Originally Posted by bsprague
PQ, color and focus are indeed all there! Are you having to throw away many clips? Or is the camera really doing that well?
Thanks, Bill. I had very few clips that I had to discard because of poor focus behavior. I’d say the hit rate for focus was close to 95% overall. Overall PQ (sans the occasional misfocus) & color were 100%. I never had to discard a clip because of color or other PQ issues not related to focus. Unlike previous Panasonic Mirrorless cameras I’ve owned, I was able to have some success with birds in flight in the Wetlands video. For that type of clip there was actually little difference between my A7iii and G9. I found that surprising. Videoing birds in flight is not easy with any AF system.
The majority of clips that did have CAF issues were the result of animals walking behind trees, shrubbery or some intervening object where the animal AF apparently got confused. I also had that occur in shots I tried shooting from a cable car. There the tops of trees would suddenly partially obscure an animal as I pointed the camera down to the ground. I’m not sure any camera could have achieved a high hit rate under those conditions. But even in those cases it was often not an entire clip that was discarded, but only partial clips. So I’d still had a usable clip, only shorter than the original. There were also a couple of misfocused clips that you couldn’t explain, but those were very rare. I also had a couple of misfocuses shooting through dirty glass and a couple using MF. In the MF cases I can only assume I wasn’t reading the peaking indicators correctly.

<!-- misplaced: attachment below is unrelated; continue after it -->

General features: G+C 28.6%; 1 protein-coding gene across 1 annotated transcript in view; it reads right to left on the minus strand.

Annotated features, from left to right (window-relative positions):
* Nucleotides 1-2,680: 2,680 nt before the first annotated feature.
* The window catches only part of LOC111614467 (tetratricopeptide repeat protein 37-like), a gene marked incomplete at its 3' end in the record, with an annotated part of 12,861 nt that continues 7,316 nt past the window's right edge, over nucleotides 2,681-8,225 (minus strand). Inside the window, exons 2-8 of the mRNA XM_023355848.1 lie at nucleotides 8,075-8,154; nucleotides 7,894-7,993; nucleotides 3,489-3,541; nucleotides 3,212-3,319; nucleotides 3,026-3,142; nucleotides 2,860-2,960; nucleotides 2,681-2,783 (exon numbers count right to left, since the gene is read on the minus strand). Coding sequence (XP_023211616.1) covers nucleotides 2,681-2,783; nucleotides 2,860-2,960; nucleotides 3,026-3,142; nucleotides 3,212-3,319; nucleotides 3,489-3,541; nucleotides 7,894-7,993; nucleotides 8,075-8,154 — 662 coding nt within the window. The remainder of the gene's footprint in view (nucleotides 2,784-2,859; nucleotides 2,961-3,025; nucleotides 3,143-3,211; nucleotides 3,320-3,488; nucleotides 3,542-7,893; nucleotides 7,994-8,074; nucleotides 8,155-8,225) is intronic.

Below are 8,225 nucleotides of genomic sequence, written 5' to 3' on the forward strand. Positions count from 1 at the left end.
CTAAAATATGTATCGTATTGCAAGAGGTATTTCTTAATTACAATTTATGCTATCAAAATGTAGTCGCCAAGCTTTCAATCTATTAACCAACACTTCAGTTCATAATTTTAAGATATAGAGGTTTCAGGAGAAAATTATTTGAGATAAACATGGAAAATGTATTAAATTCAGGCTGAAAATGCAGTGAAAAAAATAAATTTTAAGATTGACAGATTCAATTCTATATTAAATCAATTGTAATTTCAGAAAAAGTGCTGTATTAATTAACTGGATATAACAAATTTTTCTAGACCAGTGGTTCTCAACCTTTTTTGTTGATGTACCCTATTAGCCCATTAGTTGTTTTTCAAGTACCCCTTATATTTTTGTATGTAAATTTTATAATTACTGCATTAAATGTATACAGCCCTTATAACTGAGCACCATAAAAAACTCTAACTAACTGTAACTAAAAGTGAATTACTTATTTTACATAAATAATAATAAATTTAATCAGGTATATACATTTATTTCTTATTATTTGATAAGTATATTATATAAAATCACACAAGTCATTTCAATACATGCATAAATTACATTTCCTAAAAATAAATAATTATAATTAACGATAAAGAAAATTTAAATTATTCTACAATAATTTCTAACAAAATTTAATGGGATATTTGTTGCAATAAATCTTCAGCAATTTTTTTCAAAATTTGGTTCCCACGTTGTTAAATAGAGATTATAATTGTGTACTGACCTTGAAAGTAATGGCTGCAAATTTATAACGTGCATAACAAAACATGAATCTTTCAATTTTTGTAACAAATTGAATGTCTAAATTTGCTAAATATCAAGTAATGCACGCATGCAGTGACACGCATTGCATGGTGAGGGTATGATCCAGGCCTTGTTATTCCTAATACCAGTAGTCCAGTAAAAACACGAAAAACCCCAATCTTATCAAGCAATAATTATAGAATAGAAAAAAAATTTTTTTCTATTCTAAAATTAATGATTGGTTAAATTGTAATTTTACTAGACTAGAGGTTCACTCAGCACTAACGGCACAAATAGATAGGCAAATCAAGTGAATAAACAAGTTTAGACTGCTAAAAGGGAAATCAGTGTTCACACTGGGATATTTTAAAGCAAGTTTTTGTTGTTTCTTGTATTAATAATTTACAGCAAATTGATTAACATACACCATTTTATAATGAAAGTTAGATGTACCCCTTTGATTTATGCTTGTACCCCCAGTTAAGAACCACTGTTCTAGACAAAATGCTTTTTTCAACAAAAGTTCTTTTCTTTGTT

Bill, I should also mention that just like my Sony A7iii, I also used AF lock in addition to CAF. When you know your subject is remaining a set distance from the camera or moving laterally, I gravitate toward AF lock. I’ve been doing that for years with all my cameras and that’s resulted in an extremely high hit rate. Of course when I can’t predict movement, CAF is the choice and that’s where Panasonic has made strides in the G9. Perfect, no, much improved, yes.
If I was a sports videographer and color was less important to me, I’d still prefer Sony’s PDAF, but the G9 is really quite good. But I don’t shoot sports and overall PQ & color are more important to me. I’ve said it before, but even my Sony would occasionally give me odd misfocus issues, but in a different way than the G9. With the Sony I could have a face filling up 2/3rds of the frame and even with PDAF, it would still occasionally focus on the background. I actually get less of that with the G9.
Knowing the camera and its AF strengths & weaknesses, you can get excellent results with most new cameras.